Tigray, Ethiopia. Photo by me.
Here’s another follow-up to my article, originally posted on the Huffington Post.
So on Wednesday I wrote this article for Highline arguing that consumer movements are never going to end sweatshops. The worst conditions are in sub-contractors, small workshops and factories producing for emerging markets. We can lean on multinational corporations all we want, they don’t have the information or the power to ensure decent factories, and neither do we.
Since the article came out, much of the reaction has been two covers of the same song. Either ‘Well I buy my T-shirt from sustainable brands’ or ‘Well I only buy local.’
Let me be super clear about this, in words I might have minced in the piece itself: that is impossible. And pretending it’s not is exactly what keeps sweatshops from being solved.
First, your T-shirt. Let’s say it really was produced by an American company, made in the USA, by people earning a living wage, and that wasn’t just a marketing ploy to get you to pay more for it.
Congratulations. But just because something was sewn together in the United States doesn’t mean that’s where it’s actually from. The vast majority of the world’s textiles are produced in India and China. For my article I asked a CSR manager of an international brand—you don’t wear it, but you’ve heard of it—how they monitor textile factories. ‘Oh we don’t,’ she said. ‘No one does.’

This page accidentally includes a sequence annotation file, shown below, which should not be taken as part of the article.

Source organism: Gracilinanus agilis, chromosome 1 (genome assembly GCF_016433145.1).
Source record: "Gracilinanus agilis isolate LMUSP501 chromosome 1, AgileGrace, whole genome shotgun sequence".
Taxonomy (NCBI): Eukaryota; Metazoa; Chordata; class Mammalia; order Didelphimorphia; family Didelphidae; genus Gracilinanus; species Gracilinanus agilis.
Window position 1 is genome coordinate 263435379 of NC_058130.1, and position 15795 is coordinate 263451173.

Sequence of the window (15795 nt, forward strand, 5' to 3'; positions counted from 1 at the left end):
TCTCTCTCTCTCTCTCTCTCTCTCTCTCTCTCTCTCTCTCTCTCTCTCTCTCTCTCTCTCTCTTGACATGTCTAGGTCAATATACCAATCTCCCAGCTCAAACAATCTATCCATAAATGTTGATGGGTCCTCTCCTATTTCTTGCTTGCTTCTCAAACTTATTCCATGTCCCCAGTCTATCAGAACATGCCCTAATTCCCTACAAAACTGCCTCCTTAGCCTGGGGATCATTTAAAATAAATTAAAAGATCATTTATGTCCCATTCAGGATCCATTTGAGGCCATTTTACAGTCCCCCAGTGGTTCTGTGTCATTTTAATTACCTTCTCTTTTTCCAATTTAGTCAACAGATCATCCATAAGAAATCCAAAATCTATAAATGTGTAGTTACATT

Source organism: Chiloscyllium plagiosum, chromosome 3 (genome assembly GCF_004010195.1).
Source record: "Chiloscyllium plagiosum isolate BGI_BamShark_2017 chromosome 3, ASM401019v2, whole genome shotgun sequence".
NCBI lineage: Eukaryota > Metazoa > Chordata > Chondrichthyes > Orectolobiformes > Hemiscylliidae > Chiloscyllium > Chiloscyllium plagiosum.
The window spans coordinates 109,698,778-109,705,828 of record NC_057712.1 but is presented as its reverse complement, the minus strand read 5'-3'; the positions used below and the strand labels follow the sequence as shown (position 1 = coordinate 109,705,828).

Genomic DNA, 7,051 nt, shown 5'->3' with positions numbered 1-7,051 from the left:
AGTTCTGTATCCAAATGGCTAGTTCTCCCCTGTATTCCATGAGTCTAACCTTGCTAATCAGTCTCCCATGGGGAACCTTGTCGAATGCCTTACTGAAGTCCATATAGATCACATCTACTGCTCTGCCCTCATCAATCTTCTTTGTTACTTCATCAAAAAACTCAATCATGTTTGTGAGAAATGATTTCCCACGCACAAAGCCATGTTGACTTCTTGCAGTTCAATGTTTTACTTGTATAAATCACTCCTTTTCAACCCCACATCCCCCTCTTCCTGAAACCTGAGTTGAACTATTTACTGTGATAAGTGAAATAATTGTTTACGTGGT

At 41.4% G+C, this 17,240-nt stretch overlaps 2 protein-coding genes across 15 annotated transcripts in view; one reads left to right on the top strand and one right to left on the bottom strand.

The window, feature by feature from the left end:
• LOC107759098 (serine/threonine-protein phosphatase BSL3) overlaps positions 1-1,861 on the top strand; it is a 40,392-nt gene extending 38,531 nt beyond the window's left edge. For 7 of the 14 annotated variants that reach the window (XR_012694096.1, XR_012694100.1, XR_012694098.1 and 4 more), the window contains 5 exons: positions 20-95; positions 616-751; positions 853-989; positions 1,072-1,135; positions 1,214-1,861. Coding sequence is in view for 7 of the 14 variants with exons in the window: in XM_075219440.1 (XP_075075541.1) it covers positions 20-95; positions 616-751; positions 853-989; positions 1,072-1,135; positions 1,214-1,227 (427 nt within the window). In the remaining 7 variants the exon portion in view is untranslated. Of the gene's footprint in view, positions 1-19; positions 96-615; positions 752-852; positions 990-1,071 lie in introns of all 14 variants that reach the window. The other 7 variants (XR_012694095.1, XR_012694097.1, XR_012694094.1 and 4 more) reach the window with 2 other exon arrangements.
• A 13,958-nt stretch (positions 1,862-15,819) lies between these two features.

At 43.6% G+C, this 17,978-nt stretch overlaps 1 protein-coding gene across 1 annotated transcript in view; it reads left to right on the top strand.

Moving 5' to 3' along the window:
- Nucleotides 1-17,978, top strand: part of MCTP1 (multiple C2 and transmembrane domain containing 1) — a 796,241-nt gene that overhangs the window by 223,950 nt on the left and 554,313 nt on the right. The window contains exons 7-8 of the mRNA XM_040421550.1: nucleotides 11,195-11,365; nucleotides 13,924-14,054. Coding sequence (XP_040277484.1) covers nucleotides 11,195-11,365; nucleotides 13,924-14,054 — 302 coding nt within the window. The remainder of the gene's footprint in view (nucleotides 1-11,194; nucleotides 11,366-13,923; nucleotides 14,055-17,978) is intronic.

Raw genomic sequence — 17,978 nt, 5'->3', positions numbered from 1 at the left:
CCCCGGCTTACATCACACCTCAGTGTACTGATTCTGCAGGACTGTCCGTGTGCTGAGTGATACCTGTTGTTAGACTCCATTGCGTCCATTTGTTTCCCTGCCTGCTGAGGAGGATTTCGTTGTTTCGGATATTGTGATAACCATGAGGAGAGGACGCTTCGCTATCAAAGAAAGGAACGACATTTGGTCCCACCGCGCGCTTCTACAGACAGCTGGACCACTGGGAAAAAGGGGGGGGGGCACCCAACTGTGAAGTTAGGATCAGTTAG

And that’s not the last layer. Most of the world’s cotton is bought and sold like oil, a commodity, consolidated in huge markets in Dubai, zig-zagging through middlemen. It’s hard to find out what country it comes from, much less how it was produced. As the Environmental Justice Foundation puts it, ‘six of the world’s top seven cotton producers have been reported to use children in the field.’
Then there’s how it got to you. Shipping is one of the least scrutinized industries in the world. Boats are in international waters, employees work around the clock, they dump weird stuff into the ocean. Who’s going to stop them?
But let’s pretend for a minute. Let’s say your T-shirt was produced in a decent factory, with decent textiles and decent cotton, that it came to you on a decent boat. Fine. That is one thing. Think of all of the stuff you buy. Your dental floss. Your furniture. That spatula you bought at the dollar store.
You can’t choose three or four products where’d like to avoid complicity in forced labor and low pay, and just decide not to worry about everything else. Your coffee might be fair trade, but what about the machine you’re brewing it in? Check the bottom, dude, I’ll bet five bucks it was made in China. Your car was welded together in Mexico, from iron ore mined in Brazil, smelted in Paraguay. The acetaminophen you take for a headache was produced by a company that keeps poor countries from producing generic medicines for its own people.
The point here is not to gloat, or to play the coastal-elite “I’m more ethical than you” game. The point is, you do not have the power or the information to implement your values. None of us want to promote sweatshops or poison tropical rivers. But we all do. No amount of label reading or better buying will escape this fundamental fact.
But that’s not the point either! The real question is, even we could buy ethical products, would that improve working conditions in the developing world?
In 1750, the Quakers concluded that slavery was an unjust institution and spent the next century advocating to abolish it. Imagine if, instead, they came up with a certification, a commitment that they wouldn’t buy clothes made from slave-picked cotton.